One of the issues that gun owners across the country will have to deal with in the 2020 state legislative sessions are “red flag” proposals, also known as Extreme Risk Protection Orders. The laws, which allow for firearms to be seized from someone deemed by a judge to be a potential danger to themselves or others, are already on the books in 17 states and are a big priority for gun control groups, but one lawmaker in Kansas is pushing back with legislation that would ban any such laws from taking effect in the state.  From KAKE-TV:

It’s called the Kansas Anti-Red Flag Act and it would ban any law in Kansas that allows the authorities to take guns from those the state has determined are a danger to themselves or others.

Supporters say red flag laws are a common sense means of preventing mass shootings, filling in the gap for those who are too mentally unstable to be trusted with guns but who have not yet been legally banned from possessing firearms.

Opponents say these laws are an attack on the constitutional rights of law abiding citizens and the first step down a slippery slope.

Republican state representative Michael Houser is the author of the anti-red flag bill, which not only would block any federal, local or county red-flag law from being enforced but promises criminal penalties for those who don’t comply.

It shall be unlawful for any person, including a law enforcement officer, to enforce or attempt to enforce an extreme risk protection order upon a resident of Kansas. Any person violating this act shall be guilty of a severity level 9, person felony.

Under Kansas’ criminal code, that means a sentence of up to a year in jail.

Given the fact that Kansas’ governor is a Democrat who was endorsed by Moms Demand Action during her 2018 election campaign, I suspect that this bill would need to pass with a veto-proof majority in order to take effect. Governor Laura Kelly used to be a solid supporter of the Second Amendment and even co-sponsored the state’s constitutional carry law, but once she started her successful campaign for governor, she flipped on the issue and now supports a “comprehensive gun sense policy.”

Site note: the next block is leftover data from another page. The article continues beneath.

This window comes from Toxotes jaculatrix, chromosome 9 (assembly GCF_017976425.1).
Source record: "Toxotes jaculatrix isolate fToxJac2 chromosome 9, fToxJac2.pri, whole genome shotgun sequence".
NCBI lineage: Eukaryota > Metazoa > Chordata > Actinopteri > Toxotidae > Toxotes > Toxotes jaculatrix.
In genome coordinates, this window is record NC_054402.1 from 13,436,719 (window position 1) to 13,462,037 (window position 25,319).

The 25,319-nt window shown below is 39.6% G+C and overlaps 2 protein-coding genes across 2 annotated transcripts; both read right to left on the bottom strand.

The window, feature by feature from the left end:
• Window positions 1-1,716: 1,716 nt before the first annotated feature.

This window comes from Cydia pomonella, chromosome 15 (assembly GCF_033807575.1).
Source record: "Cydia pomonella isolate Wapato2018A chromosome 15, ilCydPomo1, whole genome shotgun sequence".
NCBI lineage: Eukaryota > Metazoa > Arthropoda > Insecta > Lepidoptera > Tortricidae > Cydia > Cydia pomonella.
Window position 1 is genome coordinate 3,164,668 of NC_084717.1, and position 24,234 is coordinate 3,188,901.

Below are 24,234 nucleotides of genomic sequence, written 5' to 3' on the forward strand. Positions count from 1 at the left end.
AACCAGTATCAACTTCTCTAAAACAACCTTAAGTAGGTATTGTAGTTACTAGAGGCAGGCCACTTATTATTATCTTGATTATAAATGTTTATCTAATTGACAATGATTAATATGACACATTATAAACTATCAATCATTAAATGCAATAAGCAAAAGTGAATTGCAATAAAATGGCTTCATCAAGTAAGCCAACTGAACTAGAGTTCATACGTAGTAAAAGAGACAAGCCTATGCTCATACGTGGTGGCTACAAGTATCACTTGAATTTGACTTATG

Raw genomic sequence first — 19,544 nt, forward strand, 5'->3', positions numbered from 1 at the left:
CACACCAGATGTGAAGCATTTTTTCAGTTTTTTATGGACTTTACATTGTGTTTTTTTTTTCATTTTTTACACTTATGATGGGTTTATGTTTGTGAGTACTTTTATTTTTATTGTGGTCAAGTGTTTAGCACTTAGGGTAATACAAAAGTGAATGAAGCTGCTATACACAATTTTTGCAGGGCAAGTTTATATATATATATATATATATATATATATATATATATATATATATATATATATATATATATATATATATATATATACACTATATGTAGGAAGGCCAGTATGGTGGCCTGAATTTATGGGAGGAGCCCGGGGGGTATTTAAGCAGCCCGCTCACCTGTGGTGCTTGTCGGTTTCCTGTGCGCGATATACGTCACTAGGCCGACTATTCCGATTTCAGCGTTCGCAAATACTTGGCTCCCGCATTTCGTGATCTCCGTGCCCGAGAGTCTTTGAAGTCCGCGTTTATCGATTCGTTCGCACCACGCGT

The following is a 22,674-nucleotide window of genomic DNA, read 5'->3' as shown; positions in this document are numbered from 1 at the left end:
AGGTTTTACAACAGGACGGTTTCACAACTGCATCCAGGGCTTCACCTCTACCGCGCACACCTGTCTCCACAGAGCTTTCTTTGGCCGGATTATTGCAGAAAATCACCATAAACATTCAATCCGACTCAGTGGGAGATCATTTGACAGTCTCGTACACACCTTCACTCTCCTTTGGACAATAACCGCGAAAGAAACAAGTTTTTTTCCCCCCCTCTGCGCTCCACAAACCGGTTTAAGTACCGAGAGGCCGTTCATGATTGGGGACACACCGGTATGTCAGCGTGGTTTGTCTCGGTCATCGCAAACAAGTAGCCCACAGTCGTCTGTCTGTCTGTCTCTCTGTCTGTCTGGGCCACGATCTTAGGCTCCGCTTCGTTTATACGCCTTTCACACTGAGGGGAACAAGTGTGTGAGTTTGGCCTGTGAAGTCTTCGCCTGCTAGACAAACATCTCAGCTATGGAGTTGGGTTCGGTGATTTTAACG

It’s possible that this bill could receive that veto-proof majority it needs. Republicans control 29 of the 40 seats in the state Senate and 84 of the 125 seats in the state House. It would take 27 state senators and 84 house members to override any veto by Kelly, so it would be close, but if Second Amendment supporters in the legislature stick together, it could happen.

The Kansas legislative session kicks off on January 13, but if you’re a Kansas gun owner who supports this bill, it wouldn’t be a bad idea to contact your state senator and state representative now. We’ll keep our eyes on HB2425 in the meantime, as well as any other Second Amendment-related bills that are dropped between now and the start of the session.